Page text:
TAYLOR-STONE: Well, I mean, I think for us, growing up as Black women, you know, we're taught to, you know, be pretty, be quiet and often to take on a lot of labor in the home that maybe our sort of, like, male siblings and parents don't actually do. So there's lots of things that we need to do to be able to have space to create.

(SOUNDBITE OF SONG, "INSECURE")

BIG JOANIE: (Singing) Sit and think of all that I could be. Tell me, how will I ever succeed?

RASCOE: When you're not making your own music, both of you are really invested in trying to make the music scene in London and particularly the punk scene more accessible to people who might not have been welcomed in before. Like, what keeps you motivated to do that work? What does that work look like?

TAYLOR-STONE: I guess the motivation is really just to have a space where we can be our full selves, when there's, like, really amazing moments where, like, you're fully, like, walking out in the pit and stuff and you see all these different types of people of color doing their thing, bringing their culture into the pit, which they just can't do in other places. We started this band because we wanted to be in a band where we can just be Black girls who are weirdos, and now we can. You know, so it's about creating new norms for people, and we're really proud to have created those spaces.

RASCOE: Let's end on your song "Happier Still," and we're going to play a bit of that.

(SOUNDBITE OF SONG, "HAPPIER STILL")

BIG JOANIE: (Singing) I want to feel happier, happier, happier still. Feel happier, happier, happier still. It's been a long road. I'm running out of time. It's been a hard road. I'm feeling far from fine.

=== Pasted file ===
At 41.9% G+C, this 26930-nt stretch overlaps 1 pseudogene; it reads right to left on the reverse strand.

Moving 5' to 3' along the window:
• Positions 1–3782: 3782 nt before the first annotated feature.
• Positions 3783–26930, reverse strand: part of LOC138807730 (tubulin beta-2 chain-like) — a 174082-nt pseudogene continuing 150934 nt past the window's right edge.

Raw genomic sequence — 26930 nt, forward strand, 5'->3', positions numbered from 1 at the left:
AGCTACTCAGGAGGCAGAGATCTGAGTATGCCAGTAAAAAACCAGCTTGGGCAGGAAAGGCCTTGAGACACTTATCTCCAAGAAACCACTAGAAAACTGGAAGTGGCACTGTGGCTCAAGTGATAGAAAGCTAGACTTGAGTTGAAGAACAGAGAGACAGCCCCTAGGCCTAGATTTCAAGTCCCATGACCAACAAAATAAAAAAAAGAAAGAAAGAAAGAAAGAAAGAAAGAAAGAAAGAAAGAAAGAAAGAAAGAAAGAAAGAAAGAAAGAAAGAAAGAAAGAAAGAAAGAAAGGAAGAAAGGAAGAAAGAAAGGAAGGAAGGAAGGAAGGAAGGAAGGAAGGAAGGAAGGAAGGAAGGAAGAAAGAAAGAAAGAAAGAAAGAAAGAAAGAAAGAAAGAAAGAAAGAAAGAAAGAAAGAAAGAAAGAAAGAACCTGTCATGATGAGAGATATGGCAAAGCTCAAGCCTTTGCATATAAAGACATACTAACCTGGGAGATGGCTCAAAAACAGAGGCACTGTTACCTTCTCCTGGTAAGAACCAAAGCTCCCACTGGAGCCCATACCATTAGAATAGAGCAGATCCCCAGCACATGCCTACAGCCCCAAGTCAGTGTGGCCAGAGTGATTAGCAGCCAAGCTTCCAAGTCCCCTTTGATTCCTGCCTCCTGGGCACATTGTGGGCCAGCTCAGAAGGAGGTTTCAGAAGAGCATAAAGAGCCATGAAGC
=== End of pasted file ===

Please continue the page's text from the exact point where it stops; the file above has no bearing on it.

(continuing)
RASCOE: Is happiness radical? And is happiness punk?

PHILLIPS: That's a good question. Punk, to me, is about, you know, again, like we say, about being radical, about being revolutionary. And being revolutionary means you're not just kind of accepting the way - the life that society has handed to you. It's about kind of actually building your own spaces, creating your own community and creating a community within yourself and happiness within yourself. So I do think happiness can be punk in its own way.

(SOUNDBITE OF BIG JOANIE SONG, "HAPPIER STILL")

TAYLOR-STONE: You know, the sort of ideas that people have about punk is it's nihilistic. It's, you know, people falling over drunk and high. And I think these kind of ideas that we had in the past about what punk was were really quite sort of patriarchal ideas of rebellion. Our thing is about changing that completely to be like, OK, so what is it that we want our society to be like, in truth, not just like a fantasy that looks good on a poster?

RASCOE: Chardine Taylor-Stone and Stephanie Phillips, two-thirds of the band Big Joanie - their new album is called "Back Home." Thank you both so much.

CHARDINE TAYLOR-STONE AND STEPHANIE PHILLIPS: Thank you.

(SOUNDBITE OF SONG, "IN MY ARMS")

BIG JOANIE: (Singing) It's been a while since I've held... Transcript provided by NPR, Copyright NPR.

Ayesha Rascoe is a White House correspondent for NPR. She is currently covering her third presidential administration. Rascoe's White House coverage has included a number of high profile foreign trips, including President Trump's 2019 summit with North Korean leader Kim Jong Un in Hanoi, Vietnam, and President Obama's final NATO summit in Warsaw, Poland in 2016. As a part of the White House team, she's also a regular on the NPR Politics Podcast.